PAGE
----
US Appeals Court Rules: DEA Allowed Access to NH Opioid Database Without a Warrant

On January 27, 2022, the US Court of Appeals for the 1st Circuit, Chief Judge Jeffrey Howard, ruled in “US Dep’t of Justice v. Jonas, No. 19-1243,” that the DEA (Drug Enforcement Administration) can “legally” access New Hampshire’s prescription drug database via an administrative subpoena, not a warrant. This is despite New Hampshire and United States laws to the contrary.

While 48 states have submitted to maintaining a networked prescription database (Prescription Drug Monitoring Program / PDMP), most people would argue that their personal medical and prescription records are protected by the 4th amendment (“no warrants shall issue, but upon probable cause.”) Personal healthcare and medical information is generally protected under doctor-patient confidentiality laws and is regarded as almost sacrosanct in the healthcare world (think HIPAA.) In this case, confidentiality was further supported by the 4th amendment to the US Constitution.

Overwhelming Support From the Liberty Community

Michelle Ricco Jonas, manager of the New Hampshire PDMP in 2018, refused the DEA’s request to fork over 2.5 years’ worth of prescription data of a “person of interest.” After being subpoenaed she argued that the records belong to the state, not an individual person. Since March 12, 2019, when the notice of appeal was docketed, Michelle Jonas and New Hampshire state received an outpouring of support from the ACLU of California, Maine, Massachusetts, New Hampshire, New York, Puerto Rico, and Rhode Island – in other words, all the districts represented by the 1st Circuit Court.

Over the past two grueling years of appeal, the ACLU supported Jonas, and questioned whether issuing a subpoena to a state employee is within the bounds of the district court. They argued that medical records, for all intents and purposes, are considered private information. While the DEA has the ability to subpoena an individual, the ACLU asked if that gave them the right to subpoena a representative, or employee, of the state. They also argued that the 4th Amendment requires law enforcement “to obtain a warrant based on probable cause only to secure records over which there is a reasonable expectation of privacy.” The ACLU argued that medical records warrant an expectation of privacy.

The prescription records at issue in this case reveal intimate, private, and potentially stigmatizing details about patients’ health, including details of those patients’ underlying medical conditions. For that reason, as with other medical records, people have a reasonable expectation of privacy in them.” – Summary of Argument, US Dep’t of Justice v. Jonas, No. 19-1243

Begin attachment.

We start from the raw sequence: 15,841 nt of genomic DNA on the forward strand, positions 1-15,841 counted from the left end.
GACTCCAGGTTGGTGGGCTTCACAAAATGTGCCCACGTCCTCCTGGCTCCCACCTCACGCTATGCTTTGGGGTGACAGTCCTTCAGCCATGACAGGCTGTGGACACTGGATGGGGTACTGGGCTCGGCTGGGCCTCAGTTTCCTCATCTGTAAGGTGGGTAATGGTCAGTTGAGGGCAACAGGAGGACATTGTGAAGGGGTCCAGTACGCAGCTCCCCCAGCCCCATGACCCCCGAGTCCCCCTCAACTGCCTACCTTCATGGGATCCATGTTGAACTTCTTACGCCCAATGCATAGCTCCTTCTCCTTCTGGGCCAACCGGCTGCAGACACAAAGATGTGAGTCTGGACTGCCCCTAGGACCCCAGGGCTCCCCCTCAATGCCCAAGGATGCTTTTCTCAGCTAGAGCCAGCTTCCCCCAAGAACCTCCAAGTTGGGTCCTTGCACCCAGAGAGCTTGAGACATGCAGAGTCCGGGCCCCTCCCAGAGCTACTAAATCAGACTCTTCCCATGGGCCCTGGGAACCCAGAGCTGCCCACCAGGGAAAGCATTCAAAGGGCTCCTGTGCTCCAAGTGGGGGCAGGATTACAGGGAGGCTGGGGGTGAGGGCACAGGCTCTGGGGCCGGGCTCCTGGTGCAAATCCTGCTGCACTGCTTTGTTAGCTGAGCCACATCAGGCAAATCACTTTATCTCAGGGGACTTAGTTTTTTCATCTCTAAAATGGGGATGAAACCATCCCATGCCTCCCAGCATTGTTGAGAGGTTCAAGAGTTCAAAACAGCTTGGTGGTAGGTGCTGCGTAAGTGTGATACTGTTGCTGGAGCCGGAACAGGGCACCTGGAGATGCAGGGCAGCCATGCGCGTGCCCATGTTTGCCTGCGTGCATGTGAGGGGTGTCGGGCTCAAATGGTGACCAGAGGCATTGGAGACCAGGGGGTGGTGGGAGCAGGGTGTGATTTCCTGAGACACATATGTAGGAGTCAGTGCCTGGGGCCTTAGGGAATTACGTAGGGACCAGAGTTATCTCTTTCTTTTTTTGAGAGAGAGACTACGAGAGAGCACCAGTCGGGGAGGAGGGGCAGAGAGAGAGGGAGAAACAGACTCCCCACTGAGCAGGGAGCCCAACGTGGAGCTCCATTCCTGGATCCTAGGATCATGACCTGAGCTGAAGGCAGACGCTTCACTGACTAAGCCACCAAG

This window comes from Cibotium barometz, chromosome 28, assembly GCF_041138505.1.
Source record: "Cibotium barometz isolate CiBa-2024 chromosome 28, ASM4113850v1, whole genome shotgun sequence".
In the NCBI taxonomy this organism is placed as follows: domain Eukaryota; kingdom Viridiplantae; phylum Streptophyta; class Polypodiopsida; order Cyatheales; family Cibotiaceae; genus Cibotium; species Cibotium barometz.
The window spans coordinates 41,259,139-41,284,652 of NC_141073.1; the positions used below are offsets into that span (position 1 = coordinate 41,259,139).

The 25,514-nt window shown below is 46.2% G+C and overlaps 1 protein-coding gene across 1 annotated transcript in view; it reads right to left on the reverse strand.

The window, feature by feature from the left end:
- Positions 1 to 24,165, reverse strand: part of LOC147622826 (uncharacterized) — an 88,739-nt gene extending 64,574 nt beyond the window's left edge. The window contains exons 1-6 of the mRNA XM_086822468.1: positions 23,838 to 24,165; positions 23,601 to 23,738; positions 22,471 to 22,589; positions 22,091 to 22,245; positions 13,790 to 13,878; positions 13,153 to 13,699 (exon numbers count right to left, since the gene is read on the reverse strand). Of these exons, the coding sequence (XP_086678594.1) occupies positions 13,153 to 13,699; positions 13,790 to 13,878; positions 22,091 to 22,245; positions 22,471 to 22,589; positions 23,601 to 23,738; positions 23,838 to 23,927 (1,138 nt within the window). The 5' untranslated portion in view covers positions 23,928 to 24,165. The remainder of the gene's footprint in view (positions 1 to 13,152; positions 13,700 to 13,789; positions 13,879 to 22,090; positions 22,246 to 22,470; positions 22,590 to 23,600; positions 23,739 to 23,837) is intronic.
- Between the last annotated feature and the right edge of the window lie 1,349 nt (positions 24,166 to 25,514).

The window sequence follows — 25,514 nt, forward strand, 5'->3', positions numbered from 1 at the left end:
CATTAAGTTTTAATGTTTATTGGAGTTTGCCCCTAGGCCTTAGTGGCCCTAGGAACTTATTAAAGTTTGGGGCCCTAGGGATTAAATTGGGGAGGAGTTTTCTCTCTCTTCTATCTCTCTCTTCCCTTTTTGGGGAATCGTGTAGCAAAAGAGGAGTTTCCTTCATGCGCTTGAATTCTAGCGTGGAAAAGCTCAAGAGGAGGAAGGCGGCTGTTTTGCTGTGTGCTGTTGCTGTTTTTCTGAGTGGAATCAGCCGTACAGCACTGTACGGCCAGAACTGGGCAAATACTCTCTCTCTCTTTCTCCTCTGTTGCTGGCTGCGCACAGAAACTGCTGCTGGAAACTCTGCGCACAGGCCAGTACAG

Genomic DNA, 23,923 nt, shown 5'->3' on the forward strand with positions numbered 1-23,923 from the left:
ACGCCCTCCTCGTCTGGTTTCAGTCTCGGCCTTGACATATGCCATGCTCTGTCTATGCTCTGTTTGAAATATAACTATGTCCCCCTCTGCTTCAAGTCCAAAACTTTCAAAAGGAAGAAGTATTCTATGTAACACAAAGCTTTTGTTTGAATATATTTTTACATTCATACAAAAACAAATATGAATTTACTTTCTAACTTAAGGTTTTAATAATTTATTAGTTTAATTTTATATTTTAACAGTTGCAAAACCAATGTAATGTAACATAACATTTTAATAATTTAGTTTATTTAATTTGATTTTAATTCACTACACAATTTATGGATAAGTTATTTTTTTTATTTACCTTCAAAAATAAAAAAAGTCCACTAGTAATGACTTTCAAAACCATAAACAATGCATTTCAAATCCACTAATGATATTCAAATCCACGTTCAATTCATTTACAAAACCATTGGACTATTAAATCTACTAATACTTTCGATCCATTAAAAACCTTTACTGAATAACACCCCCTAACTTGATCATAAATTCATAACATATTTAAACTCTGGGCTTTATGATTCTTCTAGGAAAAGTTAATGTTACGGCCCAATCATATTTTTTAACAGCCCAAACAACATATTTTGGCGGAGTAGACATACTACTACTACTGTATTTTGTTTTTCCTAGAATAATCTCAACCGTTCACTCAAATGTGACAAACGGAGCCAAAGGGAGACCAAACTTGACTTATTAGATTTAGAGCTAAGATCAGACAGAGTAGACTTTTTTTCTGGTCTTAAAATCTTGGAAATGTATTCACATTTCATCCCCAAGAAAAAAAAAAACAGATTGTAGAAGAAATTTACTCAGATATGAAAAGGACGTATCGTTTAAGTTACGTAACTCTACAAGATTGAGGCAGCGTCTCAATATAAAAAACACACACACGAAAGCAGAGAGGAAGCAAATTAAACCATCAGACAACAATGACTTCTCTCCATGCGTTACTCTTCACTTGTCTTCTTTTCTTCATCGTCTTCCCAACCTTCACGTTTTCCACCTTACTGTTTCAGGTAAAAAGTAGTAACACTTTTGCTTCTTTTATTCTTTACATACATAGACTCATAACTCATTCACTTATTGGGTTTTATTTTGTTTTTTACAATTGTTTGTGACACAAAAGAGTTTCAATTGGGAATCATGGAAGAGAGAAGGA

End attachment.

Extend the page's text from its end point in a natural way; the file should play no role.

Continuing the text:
So What Was the Loophole?

In a nutshell, the “third-party doctrine” was the loophole the DEA used to secure a “victory” in this appeal. Basically, if you voluntarily share information with a third party (say a pharmacist at CVS who fills your prescription), you magically lose your right to the 4th amendment because you voluntarily shared your private information.

Now, I know what you’re thinking. You have to share that private information in order to receive your prescription medications through lawful means. If you wanna live, if you wanna beat that disease, you have to give your name, address, phone number, and all the information they need so you can just get your pills. Right? So what exactly is the alternative? The grey market? Street drugs? A life of crime?

The Feds Will Stop at Nothing to Support the Prison-Industrial Complex

It seems obvious that personal medical information is personal. We share that information with medical professionals with the expectation that their oaths of ethics and doctor-patient confidentiality will keep it that way. Everywhere we go we see “HIPAA” emblazoned there, telling us how seriously our personal medical information is treated, at the risk of sanctions, medical license removal, and prison time. Medical professionals have an entire course in this topic, and it’s included in their jurisprudence board exams.

There’s really no way to “logic” around this ruling; it’s pretty cut and dried. The DEA will stop at nothing to reach their quotas, to perpetuate the prison-industrial complex, and to erode our Constitutional rights. Unfortunately this is one of many similar rulings in the United States.

It’s up to us to continue fighting for freedom, liberty, and our Constitutional rights. It’s up to us to determine if this is acceptable or whether it’s about time we stand up against this onslaught and say, “I’m not gonna take this anymore!”

I want you to get up right now. Sit up. Go to your windows. Open them and stick your head out and yell – ‘I’m as mad as hell and I’m not gonna take this anymore!’ Things have got to change. But first, you’ve gotta get mad! You’ve got to say, I’M AS MAD AS HELL, AND I’M NOT GOING TO TAKE THIS ANYMORE! Then we’ll figure out what to do about the depression and the inflation and the oil crisis. But first, get up out of your chairs, open the window, stick your head out, and yell, and say it: I’M AS MAD AS HELL, AND I’M NOT GOING TO TAKE THIS ANYMORE!” – “Network” movie, 1976


Side Note

As of January 27, 2022, the exact date upon which this appeal was concluded, the presiding 1st Circuit Judge Jeffrey Howard announced his early retirement at the age of 66. This was the last case he will hear, and thankfully, the last case he will rule on.


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